[ii] Council on Ethics for the Government Pension Fund – Global, “Recommendation on exclusion of the companies Rheinmetall AG and Hanwha Corp.”, Letter to the Ministry of Finance, 15 May 2007, available at www.regjeringen.no/contentassets/ce9b6b6d8341418eb8a00f2d436a3975/rheinmetall-and-hanwha-unofficial-english-transla.pdf, last viewed 26 March 2018.
[iii] Simon Mundy, “South Korea aims to become defence powerhouse”, Financial Times, 6 November 2013, available at www.ft.com/intl/cms/s/0/66a9a33a-42ea-11e3-8350-00144feabdc0.html, last viewed 26 March 2018.
[iv] The Norwegian Government Pension Fund Global has excluded Hanwha in 2007. Its Council on Ethics justified this decision as follows: “The South Korean company Hanwha Corporation produces various forms of military equipment, among these are different types of munitions. The company’s website shows a picture and description of what it calls a “scattering bomb.”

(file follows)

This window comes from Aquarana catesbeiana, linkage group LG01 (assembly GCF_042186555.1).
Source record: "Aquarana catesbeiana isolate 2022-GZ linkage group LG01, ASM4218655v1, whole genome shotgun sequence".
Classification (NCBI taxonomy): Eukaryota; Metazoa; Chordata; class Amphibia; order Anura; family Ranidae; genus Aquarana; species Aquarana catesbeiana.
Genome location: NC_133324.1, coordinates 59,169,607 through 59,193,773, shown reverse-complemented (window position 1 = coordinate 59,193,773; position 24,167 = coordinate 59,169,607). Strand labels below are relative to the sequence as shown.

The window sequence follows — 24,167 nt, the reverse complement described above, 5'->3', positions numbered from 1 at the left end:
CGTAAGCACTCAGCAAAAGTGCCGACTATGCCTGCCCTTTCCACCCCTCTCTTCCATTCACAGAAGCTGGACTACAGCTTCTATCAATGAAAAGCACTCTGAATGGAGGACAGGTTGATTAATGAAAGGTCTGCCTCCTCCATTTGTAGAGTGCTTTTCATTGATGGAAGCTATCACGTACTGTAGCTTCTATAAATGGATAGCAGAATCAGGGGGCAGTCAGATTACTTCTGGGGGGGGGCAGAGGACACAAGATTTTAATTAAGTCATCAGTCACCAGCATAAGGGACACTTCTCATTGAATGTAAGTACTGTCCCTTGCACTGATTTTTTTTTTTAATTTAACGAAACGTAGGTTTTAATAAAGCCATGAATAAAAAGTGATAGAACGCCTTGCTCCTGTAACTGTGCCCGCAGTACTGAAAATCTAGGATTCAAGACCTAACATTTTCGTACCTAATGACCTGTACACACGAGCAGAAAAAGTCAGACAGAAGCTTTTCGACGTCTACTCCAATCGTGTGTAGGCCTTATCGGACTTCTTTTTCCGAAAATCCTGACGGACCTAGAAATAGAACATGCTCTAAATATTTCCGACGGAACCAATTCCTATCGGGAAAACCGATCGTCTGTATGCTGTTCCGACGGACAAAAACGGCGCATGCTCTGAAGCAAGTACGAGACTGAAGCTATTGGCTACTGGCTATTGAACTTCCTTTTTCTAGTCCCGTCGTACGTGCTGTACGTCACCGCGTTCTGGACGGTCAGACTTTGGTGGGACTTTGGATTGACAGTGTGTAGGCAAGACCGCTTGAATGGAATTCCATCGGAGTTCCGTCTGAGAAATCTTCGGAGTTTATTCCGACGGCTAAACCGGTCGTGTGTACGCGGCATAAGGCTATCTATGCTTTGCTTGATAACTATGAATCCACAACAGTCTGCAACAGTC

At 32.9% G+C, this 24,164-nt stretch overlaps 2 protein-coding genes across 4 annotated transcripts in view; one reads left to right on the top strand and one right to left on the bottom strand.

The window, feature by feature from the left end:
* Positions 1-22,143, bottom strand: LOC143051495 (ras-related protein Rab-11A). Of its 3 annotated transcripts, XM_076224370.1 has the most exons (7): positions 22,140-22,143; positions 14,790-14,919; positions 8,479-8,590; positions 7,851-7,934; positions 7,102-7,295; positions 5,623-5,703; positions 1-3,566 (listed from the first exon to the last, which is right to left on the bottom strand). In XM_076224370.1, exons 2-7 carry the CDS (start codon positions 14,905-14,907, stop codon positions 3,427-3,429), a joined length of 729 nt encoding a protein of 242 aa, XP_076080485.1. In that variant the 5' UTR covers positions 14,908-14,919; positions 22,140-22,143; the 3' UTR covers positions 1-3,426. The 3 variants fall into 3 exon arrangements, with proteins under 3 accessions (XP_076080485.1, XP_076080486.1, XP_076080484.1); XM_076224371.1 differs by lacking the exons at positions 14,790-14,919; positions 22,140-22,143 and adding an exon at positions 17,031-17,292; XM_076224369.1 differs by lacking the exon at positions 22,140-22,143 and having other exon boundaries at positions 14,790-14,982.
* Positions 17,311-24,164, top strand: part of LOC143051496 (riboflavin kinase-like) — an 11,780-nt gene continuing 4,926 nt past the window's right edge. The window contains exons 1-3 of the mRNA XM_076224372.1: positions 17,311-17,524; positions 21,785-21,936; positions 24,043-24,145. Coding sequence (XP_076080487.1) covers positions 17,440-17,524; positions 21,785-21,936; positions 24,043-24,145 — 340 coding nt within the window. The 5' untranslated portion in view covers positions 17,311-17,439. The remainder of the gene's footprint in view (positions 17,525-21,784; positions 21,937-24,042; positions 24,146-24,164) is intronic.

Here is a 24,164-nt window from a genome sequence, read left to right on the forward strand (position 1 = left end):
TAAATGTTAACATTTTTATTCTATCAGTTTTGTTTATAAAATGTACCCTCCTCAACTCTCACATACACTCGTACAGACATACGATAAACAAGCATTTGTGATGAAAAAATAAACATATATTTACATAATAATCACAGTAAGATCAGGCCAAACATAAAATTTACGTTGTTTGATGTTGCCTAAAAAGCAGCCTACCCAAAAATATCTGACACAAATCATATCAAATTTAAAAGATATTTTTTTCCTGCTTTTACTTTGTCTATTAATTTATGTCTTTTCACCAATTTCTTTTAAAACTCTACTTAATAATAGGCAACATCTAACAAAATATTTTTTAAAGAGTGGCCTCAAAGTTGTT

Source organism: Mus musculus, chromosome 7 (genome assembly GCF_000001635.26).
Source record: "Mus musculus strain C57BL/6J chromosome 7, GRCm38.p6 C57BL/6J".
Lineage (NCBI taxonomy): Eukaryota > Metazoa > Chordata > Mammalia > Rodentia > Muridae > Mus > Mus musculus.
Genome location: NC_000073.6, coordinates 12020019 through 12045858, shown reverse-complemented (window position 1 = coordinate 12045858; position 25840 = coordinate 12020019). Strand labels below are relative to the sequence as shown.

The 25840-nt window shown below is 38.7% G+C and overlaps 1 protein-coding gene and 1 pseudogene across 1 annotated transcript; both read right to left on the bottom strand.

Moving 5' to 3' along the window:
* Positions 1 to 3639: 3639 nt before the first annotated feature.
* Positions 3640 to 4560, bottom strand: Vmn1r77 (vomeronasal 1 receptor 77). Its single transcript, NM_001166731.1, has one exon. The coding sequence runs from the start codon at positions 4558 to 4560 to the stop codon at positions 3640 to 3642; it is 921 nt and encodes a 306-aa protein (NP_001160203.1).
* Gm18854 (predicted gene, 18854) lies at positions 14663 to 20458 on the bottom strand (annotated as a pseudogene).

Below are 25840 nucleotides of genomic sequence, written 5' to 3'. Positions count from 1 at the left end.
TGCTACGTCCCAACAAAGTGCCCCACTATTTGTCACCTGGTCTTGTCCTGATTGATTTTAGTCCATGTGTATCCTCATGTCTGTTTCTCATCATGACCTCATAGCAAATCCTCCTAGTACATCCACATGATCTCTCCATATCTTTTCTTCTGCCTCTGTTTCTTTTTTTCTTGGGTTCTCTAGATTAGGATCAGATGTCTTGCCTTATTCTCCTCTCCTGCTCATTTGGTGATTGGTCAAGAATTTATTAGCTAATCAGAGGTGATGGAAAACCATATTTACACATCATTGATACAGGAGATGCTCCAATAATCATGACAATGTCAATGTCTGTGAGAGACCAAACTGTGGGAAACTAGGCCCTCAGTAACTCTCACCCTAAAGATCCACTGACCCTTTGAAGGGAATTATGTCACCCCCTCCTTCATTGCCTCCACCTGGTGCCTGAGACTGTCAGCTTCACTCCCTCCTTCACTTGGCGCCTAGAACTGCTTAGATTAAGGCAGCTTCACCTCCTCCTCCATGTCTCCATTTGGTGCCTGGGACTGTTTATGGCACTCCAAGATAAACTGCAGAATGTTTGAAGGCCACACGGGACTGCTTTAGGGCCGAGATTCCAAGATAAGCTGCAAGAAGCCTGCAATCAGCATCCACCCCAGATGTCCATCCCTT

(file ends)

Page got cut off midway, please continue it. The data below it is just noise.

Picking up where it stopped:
The term “scattering bomb” is not a commonly used designation for weapons. From its context it must be assumed that the “scattering” refers to bomblets which are scattered over the target area, which is characteristic of cluster munitions. In the company’s description of the weapon, it is stated that its intended use is to “destroy massed enemy positions”, which is the most common usage of cluster munitions. A picture of the weapon seems to show a canister which is filled with a large number of submunitions. Although the Council has been unable to find further information on this weapon, it seems obvious that this is a category of cluster munitions that has previously led to exclusion of companies from the Fund.